My wife and I took the kids to see “Muppets Most Wanted” this weekend. As a matter of full disclosure, I should state up front that I didn’t really want to see it in the first place. From all the commercials and trailers, it didn’t look like it was up to the caliber of the last movie, “The Muppets”. In the context of my disinterest, I was not disappointed. It was as poor an outing as I expected.
I won’t try to give away too much of the movie, though it’s not so full of plot twists or turns that you don’t see any of them coming. This is a movie geared to children after all, and you don’t want to lose your core audience. As the movie opens, we find ourselves right where we left off with the previous movie. Literally. The streets are thronged with fans and supporters all cheering on the Muppets. Then the “cameras” stop rolling and the crowd disperses, with the Muppets learning that the crowd were mostly extras and a few paid performers. But just as quickly they learn that there is at least one camera still rolling, still framing them. With a sudden realization they deduce that the studio must have greenlit a sequel. At which point we get the Exposition Song, which cleverly states that everyone knows the sequel isn’t quite as good. This might be the highlight of the movie. It is certainly the most clever part.
As plot goes, it’s not much more than an update on The Great Muppet Caper. A con man, played with a fair amount of sleaze and slime by Ricky Gervais, tricks the Muppets into riding their newly rediscovered fandom to a world tour. Little do they realize that the world tour is a simply a way of taking advantage of particular settings, venues that are all situated next to a museum of some sort. Each museum holds a key to the ultimate heist, which concludes in London. But while Gervais gives a nice turn as Dominic Badguy (“It’s pronounced ‘Bah-jee’. It’s French.”), the mastermind behind this dastardly heist plot is the nefarious Constantine. He is billed as “the world’s most dangerous frog”, and the fact that he bears a striking resemblance to one Kermit the Frog is, shall we say, convenient.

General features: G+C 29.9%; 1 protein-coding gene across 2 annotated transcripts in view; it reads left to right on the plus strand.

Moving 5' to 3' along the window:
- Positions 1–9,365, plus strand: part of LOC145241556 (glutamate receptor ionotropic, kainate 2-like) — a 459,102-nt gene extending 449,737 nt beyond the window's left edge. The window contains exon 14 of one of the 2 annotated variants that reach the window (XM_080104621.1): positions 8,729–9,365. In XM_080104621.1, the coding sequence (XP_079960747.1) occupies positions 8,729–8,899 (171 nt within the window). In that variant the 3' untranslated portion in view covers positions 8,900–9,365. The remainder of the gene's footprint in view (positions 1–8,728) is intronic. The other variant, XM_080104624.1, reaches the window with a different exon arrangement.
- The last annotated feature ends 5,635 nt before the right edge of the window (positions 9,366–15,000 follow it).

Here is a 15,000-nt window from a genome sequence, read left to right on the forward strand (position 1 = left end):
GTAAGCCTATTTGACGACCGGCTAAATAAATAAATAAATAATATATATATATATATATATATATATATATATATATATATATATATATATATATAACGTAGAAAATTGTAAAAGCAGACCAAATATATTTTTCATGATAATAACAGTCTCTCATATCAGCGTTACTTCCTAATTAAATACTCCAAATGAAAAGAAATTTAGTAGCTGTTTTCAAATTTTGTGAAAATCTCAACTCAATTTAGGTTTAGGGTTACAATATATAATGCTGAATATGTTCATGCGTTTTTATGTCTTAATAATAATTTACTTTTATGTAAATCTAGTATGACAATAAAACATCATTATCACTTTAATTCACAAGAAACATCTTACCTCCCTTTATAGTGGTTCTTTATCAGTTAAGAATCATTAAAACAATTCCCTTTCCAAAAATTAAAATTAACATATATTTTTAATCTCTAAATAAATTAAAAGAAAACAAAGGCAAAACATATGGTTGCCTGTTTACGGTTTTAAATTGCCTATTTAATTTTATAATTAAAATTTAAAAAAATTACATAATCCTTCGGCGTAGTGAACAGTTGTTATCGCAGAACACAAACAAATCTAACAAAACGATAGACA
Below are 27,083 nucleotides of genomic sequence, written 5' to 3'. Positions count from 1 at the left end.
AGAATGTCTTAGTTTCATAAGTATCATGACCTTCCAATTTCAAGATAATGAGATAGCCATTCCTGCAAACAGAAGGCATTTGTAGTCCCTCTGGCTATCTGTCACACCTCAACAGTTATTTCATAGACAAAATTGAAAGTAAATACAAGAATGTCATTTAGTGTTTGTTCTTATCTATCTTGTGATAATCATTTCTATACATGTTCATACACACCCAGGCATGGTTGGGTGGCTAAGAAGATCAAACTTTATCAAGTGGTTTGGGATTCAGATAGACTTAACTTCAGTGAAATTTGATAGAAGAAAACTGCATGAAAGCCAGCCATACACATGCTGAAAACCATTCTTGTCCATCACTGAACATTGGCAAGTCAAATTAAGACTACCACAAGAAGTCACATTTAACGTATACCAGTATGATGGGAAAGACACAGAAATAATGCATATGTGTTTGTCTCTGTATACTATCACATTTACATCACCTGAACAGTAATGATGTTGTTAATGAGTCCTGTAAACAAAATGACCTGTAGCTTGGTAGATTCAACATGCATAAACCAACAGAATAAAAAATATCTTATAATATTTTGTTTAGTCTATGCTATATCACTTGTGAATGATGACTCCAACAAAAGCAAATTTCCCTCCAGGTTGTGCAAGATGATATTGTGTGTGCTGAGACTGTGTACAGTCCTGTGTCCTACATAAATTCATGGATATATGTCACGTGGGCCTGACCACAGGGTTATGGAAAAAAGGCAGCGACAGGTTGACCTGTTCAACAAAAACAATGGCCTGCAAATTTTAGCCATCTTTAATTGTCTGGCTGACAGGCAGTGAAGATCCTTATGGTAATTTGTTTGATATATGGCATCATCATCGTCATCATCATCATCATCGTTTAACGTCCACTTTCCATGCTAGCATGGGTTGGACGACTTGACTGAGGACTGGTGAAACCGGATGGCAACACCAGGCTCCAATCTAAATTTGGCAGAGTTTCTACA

After escaping from the Siberian gulag where he was imprisoned for an undetermined length of time, he manages to switch places Kermit, taking on the role of Muppet emcee, while at the same time serving as the brains behind the upcoming heist. Kermit meanwhile ends up trapped in a Siberian gulag and, despite the fact that it’s immediately evident he is not Constantine, he is held captive nonetheless by a moon-eyed gulag warden played by Tina Fey. Yet even while imprisoned, Kermit cannot escape the call of the stage, directing the gulag prisoners in a ridiculous the music and dance review.
There’s plenty more, with all manner of gags and jokes, riffs on the past, and characters given some time to shine that were not seen in the last outing. Some of it’s funny, but not enough of it. Some of it could have been brilliant had it been given more chance to shine. Ty Burrell turns in a hilarious performance as the French interpol investigator, teamed to discover the root of the heist with Sam the American Eagle. Together they steal the screen, with Burrell turning in the best Non-Frenchman-As-Frenchman performance since Peter Sellers. It’s too bad we didn’t see more of him.
What really struck me, and why I came away from the theater with an underwhelmed feeling, is that this movie, unlike the last one, felt just like what it is: an attempt to capitalize on a franchise line that was reinvigorated by a previous outing. I felt a similar way toward “Star Trek Into Darkness”, which tried too hard to please the fanboys, but still didn’t leave me as wanting as this one. I found “Muppets Most Wanted” largely without heart and without comedy, a kiss of death for a movie like this. Contrast it with the previous movie, which was the most touching love-letter to a lost franchise that I think I’ve seen in years. “The Muppets” was lovingly crafted first and foremost by Jason Segel, a self-proclaimed number-one-fan of the Muppets, and it showed. “Muppets Most Wanted” felt crafted by Disney accounts trying to pad the bottom line.